By: Jacqueline Herrera, Co-founder and Director
Last week, I received an email that included the following:
“Looking at the number of batteries, 8 at 12 volt, they could have designed this as 8 strings at 12 volts, 4 strings at 24 volt or 2 strings at 48 volt. The last would be best, as three strings is generally the limit for good performance and 2 is better. The 16 solar panels at 120 watts to stay within the 120 amp limit of the two 60 amp rated charge controllers mean the system is most likely designed to be 24 or 48 volt system.”
Source: Google Images
I stared at that paragraph and re-read it maybe around 8 times, trying to follow the numbers and volts and watts and see how they were actually related, but it was all Greek to me. One of the coolest parts of my job is the amazing knowledge I gain when researching and structuring our projects on the ground. One day I’m looking up the life cycle of a Tilapia, another day I’m researching virus and disease in tomatoes, and the next could be propagation of water born illnesses in unmaintained wells. Some of the stuff is random, but it’s all fascinating and challenging.
Kitechild Co-Founder assessing the situation for a potential project in Bapatla, India
Books, Google, and research papers aren’t enough though. After we had a setback in one of our solar projects in Liberia, due to our lack of understanding the principles of such an installation when it came down to troubleshooting, I knew we needed to be more prepared for the next time. So I called in the big guns: Engineers Without Borders. You may have heard of a similar organization, the prestigious Doctors Without Borders/Medecins Sans Frontiers. Engineers Without Borders works in the same way – expert, knowledgeable leaders in the engineering field volunteer their time and expertise to underdeveloped communities and small NGOs needing assistance with technical projects. With our new partnership, they have so far provided much needed insight on our issues in Liberia, and expert guidance on a new solar installation in Kenya.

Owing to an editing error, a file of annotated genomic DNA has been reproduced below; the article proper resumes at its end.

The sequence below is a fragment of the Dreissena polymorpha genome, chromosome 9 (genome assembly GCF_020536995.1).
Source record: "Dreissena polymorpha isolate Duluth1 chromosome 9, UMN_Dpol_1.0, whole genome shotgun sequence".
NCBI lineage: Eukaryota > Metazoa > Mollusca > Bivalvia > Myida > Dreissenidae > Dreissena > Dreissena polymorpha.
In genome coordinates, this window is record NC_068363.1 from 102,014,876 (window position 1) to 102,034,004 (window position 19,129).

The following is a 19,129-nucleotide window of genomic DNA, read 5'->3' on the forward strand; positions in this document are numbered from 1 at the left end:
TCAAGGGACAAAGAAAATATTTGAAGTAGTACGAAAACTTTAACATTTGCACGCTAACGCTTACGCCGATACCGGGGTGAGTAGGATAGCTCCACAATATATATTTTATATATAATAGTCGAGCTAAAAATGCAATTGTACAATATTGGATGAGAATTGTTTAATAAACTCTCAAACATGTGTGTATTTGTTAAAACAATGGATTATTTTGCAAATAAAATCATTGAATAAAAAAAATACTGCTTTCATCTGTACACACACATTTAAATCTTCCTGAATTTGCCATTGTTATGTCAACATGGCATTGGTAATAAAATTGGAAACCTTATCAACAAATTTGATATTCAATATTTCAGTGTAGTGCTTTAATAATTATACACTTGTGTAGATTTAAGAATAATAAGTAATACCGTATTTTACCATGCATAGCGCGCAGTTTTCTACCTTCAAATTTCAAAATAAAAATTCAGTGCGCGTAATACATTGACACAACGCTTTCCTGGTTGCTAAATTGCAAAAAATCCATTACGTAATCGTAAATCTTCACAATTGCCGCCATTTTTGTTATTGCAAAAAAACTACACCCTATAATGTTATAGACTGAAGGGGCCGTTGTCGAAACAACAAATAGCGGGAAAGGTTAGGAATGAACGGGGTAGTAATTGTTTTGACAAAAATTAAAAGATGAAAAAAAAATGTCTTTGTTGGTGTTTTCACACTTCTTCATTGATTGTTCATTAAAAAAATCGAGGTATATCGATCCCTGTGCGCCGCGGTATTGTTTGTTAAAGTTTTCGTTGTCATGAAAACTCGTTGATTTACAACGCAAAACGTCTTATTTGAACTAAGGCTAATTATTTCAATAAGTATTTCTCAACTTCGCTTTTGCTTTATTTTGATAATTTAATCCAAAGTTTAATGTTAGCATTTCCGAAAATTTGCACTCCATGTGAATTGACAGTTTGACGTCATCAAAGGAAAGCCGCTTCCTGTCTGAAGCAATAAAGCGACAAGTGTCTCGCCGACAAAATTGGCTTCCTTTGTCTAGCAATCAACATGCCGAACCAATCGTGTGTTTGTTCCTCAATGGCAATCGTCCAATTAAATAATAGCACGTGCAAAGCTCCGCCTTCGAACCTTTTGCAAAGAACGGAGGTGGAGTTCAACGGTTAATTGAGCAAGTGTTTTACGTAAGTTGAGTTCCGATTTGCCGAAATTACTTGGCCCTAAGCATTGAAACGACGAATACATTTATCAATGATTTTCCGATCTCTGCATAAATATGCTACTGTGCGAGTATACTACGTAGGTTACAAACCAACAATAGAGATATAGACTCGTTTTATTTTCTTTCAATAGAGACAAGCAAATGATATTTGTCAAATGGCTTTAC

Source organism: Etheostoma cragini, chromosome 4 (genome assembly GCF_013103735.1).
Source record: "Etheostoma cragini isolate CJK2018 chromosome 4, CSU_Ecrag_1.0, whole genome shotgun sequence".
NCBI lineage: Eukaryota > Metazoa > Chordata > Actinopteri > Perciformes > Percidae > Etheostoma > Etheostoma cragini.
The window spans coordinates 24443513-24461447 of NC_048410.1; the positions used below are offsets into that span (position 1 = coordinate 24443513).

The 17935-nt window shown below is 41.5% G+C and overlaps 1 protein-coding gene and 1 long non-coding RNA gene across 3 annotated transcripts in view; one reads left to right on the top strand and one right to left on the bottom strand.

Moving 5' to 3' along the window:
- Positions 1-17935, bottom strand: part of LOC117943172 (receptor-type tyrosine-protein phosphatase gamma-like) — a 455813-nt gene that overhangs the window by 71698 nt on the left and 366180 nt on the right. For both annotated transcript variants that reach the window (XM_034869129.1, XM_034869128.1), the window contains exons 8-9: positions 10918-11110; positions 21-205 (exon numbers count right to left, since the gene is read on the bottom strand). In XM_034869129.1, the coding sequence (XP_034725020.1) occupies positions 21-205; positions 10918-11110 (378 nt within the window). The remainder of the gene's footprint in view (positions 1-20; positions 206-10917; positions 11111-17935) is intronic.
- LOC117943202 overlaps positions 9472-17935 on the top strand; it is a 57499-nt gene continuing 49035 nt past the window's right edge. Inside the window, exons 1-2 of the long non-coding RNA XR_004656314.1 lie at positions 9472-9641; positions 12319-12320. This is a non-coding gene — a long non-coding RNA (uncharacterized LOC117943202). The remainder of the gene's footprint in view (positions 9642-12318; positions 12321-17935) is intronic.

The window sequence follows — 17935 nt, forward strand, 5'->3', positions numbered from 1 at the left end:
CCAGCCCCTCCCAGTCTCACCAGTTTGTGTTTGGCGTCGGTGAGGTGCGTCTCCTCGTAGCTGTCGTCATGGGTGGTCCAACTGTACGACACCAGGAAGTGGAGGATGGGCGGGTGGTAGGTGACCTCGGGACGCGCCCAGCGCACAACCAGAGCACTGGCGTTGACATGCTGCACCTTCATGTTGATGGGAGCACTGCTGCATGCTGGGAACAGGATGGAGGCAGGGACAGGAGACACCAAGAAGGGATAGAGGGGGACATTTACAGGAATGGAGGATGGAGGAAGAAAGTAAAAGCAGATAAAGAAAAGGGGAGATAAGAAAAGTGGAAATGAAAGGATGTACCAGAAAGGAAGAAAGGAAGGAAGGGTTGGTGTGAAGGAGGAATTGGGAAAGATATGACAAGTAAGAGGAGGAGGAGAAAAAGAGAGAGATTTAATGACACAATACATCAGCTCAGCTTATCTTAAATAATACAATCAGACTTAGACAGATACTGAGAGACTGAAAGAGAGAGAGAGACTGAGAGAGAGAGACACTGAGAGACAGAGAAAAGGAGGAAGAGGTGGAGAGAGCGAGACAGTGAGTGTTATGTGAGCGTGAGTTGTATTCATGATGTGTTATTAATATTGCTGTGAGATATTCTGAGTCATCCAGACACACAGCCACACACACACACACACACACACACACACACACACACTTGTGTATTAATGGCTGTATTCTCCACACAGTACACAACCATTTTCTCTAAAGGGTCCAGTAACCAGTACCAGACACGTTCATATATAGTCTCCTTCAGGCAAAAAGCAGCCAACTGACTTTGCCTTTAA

Source: Engineers Without Borders USA
There is a saying that states “if you’re the smartest person in the room, you’re in the wrong room”. At Kitechild, we are always learning about new ways to help communities care for their vulnerable children. The work itself is rewarding, but we can always learn more from others. It is amazing to see how other people are doing their part to do good in the world by sharing their knowledge, time, and expertise to others. Whether that is engineering, medicine, teaching, etc. you never know how your job could one day do so much to improve the lives of others. There is always something more to learn, and keeping that door open and welcoming the insight of others is a crucial savvy move for any company or organization. We are very excited about this partnership and look forward to it benefitting the outcomes of our projects. Check out www.ewb-usa.org for more information.
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